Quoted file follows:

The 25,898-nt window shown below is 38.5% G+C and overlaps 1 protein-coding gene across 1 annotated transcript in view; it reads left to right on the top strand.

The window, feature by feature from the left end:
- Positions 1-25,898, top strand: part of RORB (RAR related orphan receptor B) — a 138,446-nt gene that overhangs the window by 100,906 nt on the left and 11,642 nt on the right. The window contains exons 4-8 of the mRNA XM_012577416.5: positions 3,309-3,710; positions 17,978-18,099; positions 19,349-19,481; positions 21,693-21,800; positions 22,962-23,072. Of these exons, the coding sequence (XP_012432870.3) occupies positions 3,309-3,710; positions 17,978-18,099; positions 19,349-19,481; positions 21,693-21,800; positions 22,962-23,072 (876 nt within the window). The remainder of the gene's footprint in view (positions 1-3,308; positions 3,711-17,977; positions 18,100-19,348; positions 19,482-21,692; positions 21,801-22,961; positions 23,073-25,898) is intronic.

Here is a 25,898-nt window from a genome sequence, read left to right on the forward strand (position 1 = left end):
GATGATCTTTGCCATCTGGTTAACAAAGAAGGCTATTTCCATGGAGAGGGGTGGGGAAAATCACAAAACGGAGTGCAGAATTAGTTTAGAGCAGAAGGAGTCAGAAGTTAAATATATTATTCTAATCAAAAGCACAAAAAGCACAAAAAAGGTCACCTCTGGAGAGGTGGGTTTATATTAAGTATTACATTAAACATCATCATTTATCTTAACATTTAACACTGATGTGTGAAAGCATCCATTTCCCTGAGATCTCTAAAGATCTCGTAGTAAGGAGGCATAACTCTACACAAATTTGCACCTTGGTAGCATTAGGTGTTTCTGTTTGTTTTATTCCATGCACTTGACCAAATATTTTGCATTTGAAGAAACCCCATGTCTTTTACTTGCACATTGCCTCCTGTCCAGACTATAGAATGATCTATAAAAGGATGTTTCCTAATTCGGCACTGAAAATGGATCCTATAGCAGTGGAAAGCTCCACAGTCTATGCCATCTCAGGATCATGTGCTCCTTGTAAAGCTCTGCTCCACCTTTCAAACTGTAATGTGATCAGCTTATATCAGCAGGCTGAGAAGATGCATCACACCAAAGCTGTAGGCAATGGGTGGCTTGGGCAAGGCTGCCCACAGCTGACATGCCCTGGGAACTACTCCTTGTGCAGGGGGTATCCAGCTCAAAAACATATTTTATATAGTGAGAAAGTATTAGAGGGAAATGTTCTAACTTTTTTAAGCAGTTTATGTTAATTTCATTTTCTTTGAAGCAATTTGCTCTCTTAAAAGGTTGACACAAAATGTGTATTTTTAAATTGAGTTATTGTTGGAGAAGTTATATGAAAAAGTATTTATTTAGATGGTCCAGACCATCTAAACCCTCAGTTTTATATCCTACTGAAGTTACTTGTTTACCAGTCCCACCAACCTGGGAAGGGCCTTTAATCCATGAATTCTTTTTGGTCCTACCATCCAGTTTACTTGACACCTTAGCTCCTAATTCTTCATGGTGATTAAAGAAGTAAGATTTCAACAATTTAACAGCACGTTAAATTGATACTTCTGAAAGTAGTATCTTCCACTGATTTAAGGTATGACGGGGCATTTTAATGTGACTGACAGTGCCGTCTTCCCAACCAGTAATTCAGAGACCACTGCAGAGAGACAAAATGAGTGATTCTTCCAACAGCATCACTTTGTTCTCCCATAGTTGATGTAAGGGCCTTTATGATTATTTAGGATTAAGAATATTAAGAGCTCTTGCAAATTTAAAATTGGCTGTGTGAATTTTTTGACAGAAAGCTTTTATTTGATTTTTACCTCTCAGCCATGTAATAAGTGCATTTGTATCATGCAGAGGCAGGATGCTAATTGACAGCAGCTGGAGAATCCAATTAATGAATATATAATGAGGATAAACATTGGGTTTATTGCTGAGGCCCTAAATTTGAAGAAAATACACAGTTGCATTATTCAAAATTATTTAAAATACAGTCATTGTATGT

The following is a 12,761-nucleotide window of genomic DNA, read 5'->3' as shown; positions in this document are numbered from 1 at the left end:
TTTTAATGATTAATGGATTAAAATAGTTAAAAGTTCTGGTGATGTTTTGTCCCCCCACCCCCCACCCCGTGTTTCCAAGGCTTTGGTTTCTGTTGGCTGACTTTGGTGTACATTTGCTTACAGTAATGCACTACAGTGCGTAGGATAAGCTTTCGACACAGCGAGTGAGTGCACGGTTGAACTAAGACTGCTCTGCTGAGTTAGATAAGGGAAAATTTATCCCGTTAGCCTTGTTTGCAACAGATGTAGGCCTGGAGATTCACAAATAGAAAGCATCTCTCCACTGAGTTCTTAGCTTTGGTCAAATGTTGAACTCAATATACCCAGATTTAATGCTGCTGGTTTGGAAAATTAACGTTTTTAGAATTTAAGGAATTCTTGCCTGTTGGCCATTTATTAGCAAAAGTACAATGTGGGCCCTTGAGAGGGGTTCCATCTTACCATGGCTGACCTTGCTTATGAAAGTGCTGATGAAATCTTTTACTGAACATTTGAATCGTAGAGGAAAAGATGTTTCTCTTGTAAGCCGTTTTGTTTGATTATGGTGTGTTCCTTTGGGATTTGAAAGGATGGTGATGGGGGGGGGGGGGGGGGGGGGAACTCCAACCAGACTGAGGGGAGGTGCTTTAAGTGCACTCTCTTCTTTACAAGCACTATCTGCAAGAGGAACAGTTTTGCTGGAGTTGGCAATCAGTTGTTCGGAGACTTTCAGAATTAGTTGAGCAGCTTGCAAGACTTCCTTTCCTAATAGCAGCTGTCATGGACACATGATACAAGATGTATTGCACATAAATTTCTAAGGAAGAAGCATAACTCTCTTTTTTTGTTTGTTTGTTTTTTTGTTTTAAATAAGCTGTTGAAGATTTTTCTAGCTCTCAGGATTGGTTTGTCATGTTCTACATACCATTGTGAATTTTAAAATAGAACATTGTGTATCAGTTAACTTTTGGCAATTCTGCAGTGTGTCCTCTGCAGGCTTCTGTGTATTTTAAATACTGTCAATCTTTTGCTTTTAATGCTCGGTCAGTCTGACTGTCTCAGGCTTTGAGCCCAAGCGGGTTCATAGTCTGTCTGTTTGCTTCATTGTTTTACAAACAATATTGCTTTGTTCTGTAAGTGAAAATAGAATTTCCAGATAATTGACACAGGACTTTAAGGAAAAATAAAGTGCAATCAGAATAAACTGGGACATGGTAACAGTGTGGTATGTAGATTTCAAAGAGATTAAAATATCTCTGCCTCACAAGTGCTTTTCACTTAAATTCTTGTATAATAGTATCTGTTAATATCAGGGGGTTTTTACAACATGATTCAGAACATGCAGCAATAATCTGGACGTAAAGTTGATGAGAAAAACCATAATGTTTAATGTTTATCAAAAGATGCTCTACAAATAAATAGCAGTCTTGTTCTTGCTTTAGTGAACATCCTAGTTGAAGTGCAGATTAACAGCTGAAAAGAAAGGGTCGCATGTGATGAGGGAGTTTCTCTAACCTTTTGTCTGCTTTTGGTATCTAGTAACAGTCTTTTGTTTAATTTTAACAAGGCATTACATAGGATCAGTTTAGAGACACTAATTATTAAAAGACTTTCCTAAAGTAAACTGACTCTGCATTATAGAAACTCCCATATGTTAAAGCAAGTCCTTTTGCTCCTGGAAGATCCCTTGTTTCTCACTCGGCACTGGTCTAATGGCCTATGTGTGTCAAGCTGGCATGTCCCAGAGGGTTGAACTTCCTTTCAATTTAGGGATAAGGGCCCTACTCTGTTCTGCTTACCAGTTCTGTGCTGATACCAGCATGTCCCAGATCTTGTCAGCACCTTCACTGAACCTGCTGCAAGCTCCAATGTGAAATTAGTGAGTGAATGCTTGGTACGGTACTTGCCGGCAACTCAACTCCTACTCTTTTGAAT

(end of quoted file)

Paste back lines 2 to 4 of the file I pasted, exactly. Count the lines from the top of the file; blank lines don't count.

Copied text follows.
The window, feature by feature from the left end:
- Positions 1-25,898, top strand: part of RORB (RAR related orphan receptor B) — a 138,446-nt gene that overhangs the window by 100,906 nt on the left and 11,642 nt on the right. The window contains exons 4-8 of the mRNA XM_012577416.5: positions 3,309-3,710; positions 17,978-18,099; positions 19,349-19,481; positions 21,693-21,800; positions 22,962-23,072. Of these exons, the coding sequence (XP_012432870.3) occupies positions 3,309-3,710; positions 17,978-18,099; positions 19,349-19,481; positions 21,693-21,800; positions 22,962-23,072 (876 nt within the window). The remainder of the gene's footprint in view (positions 1-3,308; positions 3,711-17,977; positions 18,100-19,348; positions 19,482-21,692; positions 21,801-22,961; positions 23,073-25,898) is intronic.

Here is a 25,898-nt window from a genome sequence, read left to right on the forward strand (position 1 = left end):